I’m not completely positive how well these books will read if you aren’t a Christian.  I mean, one of the foundations of the Christian belief – of most religious beliefs – is that our particular religion is correct, and others are wrong, and that’s a part of this story.  So if that kind of attitude would bother you, then probably give these a miss.  But the writing is excellent, the plot amazingly engaging, the pacing is perfect, the characters are likable – for me, these books are close to perfection, and definitely worth a read.

July Minireviews – Part 2

Sometimes I don’t feel like writing a full review for whatever reason, either because life is busy and I don’t have time, or because a book didn’t stir me enough.  Sometimes, it’s because a book was so good that I just don’t have anything to say beyond that I loved it!  Frequently, I’m just wayyy behind on reviews and am trying to catch up.  For whatever reason, these are books that only have a few paragraphs of thoughts from me.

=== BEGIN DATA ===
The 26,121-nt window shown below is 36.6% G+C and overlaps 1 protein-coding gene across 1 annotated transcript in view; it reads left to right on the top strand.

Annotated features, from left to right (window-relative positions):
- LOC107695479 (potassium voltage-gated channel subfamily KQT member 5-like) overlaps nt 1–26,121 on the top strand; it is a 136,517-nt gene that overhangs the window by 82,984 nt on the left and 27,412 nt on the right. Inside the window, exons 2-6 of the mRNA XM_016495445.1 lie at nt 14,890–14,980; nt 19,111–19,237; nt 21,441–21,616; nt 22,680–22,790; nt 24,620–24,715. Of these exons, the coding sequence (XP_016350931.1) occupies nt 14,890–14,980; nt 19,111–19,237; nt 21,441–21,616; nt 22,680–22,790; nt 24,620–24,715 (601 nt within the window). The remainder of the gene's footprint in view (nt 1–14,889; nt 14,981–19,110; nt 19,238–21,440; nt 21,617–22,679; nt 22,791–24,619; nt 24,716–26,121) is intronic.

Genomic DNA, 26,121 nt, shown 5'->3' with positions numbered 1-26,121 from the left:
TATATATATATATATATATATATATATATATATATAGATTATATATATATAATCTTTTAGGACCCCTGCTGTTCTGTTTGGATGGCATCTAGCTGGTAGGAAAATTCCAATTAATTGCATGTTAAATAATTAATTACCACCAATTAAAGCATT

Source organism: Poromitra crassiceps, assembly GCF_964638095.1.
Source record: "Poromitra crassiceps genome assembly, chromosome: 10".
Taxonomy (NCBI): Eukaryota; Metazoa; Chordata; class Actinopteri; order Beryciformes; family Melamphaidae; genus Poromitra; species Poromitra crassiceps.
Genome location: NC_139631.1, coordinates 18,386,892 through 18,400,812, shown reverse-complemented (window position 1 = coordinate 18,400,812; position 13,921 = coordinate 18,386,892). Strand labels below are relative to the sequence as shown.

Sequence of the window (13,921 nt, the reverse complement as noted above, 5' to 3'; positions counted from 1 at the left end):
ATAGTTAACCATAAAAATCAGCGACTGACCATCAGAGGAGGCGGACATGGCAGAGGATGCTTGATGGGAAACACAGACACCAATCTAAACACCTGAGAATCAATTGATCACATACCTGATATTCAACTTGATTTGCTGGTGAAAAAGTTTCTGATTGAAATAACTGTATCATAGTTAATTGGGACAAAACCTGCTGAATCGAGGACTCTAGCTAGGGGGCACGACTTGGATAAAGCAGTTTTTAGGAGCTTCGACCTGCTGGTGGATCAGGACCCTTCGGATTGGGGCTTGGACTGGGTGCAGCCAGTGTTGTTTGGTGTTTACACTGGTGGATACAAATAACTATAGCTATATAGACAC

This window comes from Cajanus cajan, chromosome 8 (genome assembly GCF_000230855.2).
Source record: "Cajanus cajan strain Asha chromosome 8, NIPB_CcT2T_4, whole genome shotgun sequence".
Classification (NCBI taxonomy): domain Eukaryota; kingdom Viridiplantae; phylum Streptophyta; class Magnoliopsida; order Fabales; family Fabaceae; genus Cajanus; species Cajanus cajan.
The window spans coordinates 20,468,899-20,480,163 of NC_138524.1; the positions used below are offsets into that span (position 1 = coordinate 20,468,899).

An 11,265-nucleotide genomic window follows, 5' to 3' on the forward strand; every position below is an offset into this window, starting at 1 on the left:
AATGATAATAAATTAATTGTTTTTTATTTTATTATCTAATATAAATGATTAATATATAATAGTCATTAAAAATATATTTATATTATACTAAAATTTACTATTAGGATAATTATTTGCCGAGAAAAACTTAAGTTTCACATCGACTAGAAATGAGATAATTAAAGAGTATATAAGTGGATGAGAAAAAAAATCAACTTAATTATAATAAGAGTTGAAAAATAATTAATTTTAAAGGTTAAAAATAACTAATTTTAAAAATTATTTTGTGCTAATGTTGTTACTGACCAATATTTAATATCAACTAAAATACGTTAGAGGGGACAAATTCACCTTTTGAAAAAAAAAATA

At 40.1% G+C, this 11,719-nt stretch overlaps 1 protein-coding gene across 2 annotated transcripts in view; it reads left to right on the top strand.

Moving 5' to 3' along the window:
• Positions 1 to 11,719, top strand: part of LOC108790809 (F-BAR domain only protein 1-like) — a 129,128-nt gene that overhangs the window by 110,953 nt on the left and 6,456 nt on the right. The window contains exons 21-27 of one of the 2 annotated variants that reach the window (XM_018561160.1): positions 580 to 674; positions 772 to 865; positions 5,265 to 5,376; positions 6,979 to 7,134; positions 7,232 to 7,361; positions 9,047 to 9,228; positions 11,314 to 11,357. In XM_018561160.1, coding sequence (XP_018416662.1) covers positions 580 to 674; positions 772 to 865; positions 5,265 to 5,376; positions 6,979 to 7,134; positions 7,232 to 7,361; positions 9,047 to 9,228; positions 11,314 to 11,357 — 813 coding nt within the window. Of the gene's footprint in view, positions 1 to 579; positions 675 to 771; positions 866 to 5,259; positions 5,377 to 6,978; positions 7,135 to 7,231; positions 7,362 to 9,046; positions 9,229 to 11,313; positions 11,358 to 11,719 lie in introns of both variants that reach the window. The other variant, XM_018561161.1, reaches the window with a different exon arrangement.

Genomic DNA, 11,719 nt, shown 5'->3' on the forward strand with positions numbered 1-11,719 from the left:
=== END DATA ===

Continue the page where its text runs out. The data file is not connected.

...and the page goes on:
For a brief moment in time I was reviewing books in the same month I read them!  Ah well, here are some more July reads (in August)….

Green Card by Elizabeth Adams – 4*

//published 2014//

This was a reread for me.  It’s vaguely a P&P modern adaptation, but honestly not really.  What it really is a marriage of convenience story, and we all know how I feel about those.  Even though this one has a few too many sexy times, it’s overall just a fun, happy tale with a likable pair of people at its core.  I really enjoyed the slow build to the romance, although at times it felt like the main characters were a little too slow at recognizing what was happening.  There is also an almost ridiculously long epilogue – this author has a habit of writing epilogues so long that I don’t understand why she doesn’t just write a sequel, which I would really enjoy.

Anyway, this was a fun one that I’ll probably reread again sometime.

Wedding Bands by Ev Bishop – 3*

//published 2015//